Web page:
The Nexus is a spatialanomaly that exists in the fictional universe of Star Trek and was key to the plot of the filmStar Trek: Generations. It is a ribbon-like energy pattern that travels through space. When it comes into contact with sentientlifeforms they are turned into part of the energy pattern. There they exist in a dream-state where eternal happiness is achieved by the crafting of one's ideal universe to whatever he or she desires. It is very difficult to "snap out" of the false reality and return to one's original physical life once becoming one with The Nexus. Attempting to understand the nature of space has always been a prime occupation for philosophers and scientists. ... An anomaly is a deviation from the common rule. ... A fictional universe is a cohesive fictional world that serves as the setting or backdrop for one or (more commonly) multiple works of fiction. ... The Enterprise boldly going where no man had gone before. ... Film refers to the celluloid media on which movies are printed Film is a term that encompasses motion pictures as individual projects, as well as the field in general. ... Star Trek: Generations (Paramount Pictures, 1994, see also 1994 in film) is the seventh feature film based on the popular Star Trek science fiction television series. ... Sentience is the capacity for basic consciousness -- the ability to feel or perceive, not necessarily including the faculty of self-awareness. ... Life is a multi-faceted concept. ... Dreaming is the subjective experience of imaginary images, sounds/voices, words, thoughts or sensations during sleep, usually involuntarily. ... Happiness, pleasure or joy is the emotional state of being happy. ... The deepest visible-light image of the cosmos. ... Antonym of psychical. ...
Captain Jean-Luc Picard merged with The Nexus, and rescued Captain James T. Kirk from within. Fans have theorized that as a result of Picard's entering the Nexus, everything that has happened to the Next Generation crew and universe in the movies that have followed have evolved around Picard, thus creating an alternate paradoxal existence, while the "real" timeline has gone on to reflect the "fact" that the Enterprise-D crew is now dead as a result of Viridian's destruction. Alternatively, the events in the movie can also be interpreted to mean that both Kirk and Picard did escape from The Nexus and rejoined the "reality" of Star Trek. This theorizing with regard to The Nexus about whether "reality" has been restored or whether to which degree it is altered, is similar to the various instances in Star Trek when, due to time travel, the timeline may have been altered permanently from a certain episode onwards. Often, the storylines of such episodes involve the phenomenon of the time-travel paradox. Jean-Luc Picard is a character in the Star Trek fictional universe, the captain of the USS Enterprise-D and the USS Enterprise-E. He was played by British actor Patrick Stewart in the television series Star Trek: The Next Generation and resulting films. ... James Tiberius Kirk, a fictional character in the Star Trek television series, was the captain of the Starship Enterprise (NCC-1701 and NCC-1701-A). ... The title as it appeared in most episodes opening credits. ... The USS Enterprise (NCC-1701-D) is the name of the Galaxy class Federation starship that is the principal setting of the television series Star Trek: The Next Generation. ... Time travel is a concept that has long fascinated humanity—whether it is Merlin experiencing time backwards, or religious traditions like Mohammeds trip to Jerusalem and ascent to heaven, returning before a glass knocked over had spilt its contents. ... Robert Boyles self-flowing flask fills itself in this diagram, but perpetual motion machines do not exist. ...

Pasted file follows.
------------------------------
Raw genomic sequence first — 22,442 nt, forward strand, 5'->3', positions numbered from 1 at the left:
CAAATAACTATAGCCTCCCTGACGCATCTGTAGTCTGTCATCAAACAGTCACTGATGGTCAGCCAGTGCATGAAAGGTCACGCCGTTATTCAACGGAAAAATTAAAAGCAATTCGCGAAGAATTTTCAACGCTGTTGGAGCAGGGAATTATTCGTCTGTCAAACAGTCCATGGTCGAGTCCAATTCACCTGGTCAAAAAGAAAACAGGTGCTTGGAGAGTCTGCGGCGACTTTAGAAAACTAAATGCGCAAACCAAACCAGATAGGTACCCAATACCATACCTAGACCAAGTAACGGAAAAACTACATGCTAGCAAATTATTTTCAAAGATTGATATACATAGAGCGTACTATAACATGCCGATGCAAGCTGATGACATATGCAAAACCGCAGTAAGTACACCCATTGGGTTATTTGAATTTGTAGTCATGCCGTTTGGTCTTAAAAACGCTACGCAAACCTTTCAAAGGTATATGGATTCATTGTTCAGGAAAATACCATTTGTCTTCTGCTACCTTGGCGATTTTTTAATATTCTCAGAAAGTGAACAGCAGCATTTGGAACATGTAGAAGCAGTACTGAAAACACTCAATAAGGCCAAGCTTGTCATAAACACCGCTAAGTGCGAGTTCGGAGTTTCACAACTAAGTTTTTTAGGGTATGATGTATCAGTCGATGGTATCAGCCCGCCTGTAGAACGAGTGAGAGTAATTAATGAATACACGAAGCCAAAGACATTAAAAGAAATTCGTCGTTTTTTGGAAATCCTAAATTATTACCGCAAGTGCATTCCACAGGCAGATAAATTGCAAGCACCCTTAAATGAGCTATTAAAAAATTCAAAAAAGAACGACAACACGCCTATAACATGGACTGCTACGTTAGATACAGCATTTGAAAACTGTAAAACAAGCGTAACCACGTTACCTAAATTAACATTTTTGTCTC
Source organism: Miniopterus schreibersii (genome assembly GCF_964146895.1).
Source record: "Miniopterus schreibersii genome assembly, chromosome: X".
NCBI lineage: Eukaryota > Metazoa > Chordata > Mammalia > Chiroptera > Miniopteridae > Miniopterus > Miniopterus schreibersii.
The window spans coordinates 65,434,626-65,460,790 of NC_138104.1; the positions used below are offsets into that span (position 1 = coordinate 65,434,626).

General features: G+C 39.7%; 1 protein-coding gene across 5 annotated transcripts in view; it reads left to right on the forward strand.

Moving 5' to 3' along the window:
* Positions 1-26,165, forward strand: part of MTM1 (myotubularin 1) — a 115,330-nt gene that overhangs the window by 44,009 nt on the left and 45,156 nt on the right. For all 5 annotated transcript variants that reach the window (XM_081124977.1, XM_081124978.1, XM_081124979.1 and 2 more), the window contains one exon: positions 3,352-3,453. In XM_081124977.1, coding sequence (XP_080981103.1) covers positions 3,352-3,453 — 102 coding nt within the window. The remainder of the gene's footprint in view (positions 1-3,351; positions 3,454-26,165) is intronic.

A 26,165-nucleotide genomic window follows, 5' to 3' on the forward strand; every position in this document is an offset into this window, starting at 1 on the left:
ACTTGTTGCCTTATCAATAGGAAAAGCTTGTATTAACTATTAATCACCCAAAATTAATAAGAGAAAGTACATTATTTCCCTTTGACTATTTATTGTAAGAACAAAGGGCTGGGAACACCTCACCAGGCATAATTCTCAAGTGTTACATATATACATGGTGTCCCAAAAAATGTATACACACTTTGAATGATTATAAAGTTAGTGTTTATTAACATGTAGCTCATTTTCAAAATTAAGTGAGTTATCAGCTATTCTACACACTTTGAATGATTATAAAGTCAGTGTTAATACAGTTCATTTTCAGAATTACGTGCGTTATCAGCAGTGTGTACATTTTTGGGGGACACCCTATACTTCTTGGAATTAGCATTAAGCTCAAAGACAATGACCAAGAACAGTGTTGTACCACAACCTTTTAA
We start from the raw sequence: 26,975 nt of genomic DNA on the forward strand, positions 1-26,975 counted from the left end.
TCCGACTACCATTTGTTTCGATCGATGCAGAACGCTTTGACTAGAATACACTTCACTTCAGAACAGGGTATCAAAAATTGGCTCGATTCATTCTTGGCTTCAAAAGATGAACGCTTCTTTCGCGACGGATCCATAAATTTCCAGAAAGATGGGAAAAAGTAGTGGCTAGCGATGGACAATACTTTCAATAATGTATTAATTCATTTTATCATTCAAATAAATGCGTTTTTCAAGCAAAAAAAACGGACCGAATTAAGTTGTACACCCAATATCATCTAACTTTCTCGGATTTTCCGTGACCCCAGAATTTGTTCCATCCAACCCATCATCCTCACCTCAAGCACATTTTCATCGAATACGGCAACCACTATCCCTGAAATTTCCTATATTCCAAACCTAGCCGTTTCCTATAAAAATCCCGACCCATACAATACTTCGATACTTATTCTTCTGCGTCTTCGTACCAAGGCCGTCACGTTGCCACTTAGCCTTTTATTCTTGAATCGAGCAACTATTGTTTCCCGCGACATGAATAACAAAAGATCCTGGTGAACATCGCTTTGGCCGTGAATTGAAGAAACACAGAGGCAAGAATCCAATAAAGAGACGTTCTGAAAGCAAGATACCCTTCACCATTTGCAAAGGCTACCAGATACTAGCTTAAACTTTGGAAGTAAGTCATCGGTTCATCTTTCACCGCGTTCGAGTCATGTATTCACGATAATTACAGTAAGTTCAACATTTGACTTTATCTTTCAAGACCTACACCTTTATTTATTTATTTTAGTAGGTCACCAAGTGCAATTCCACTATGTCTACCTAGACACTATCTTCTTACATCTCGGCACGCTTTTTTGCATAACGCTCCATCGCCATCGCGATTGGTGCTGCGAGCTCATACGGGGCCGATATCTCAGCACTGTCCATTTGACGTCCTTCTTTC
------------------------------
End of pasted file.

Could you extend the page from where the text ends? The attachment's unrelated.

StarTrek: Voyager (also known as ST:VOY, ST:VGR, VOY or Voyager) was produced for seven seasons, and is the only StarTrek series to have had a female, Captain Kathryn Janeway, as the commanding officer.
StarTrek II, IV, VI and StarTrek: First Contact are usually considered the fan-favorites, while StarTrek I and V are usually at the bottom (though I has since received quite a bit of positive re-evaluation in the wake of an acclaimed "Director's Edition" revision released on DVD).
Currently, StarTrek: Hidden Frontier which is a continuation of the timeline after the Dominion War, from the perspective of the a station and fleet in the Briar Patch as well as StarTrek: New Voyages, a "continuation" of the original StarTrek, are prominent fan series.
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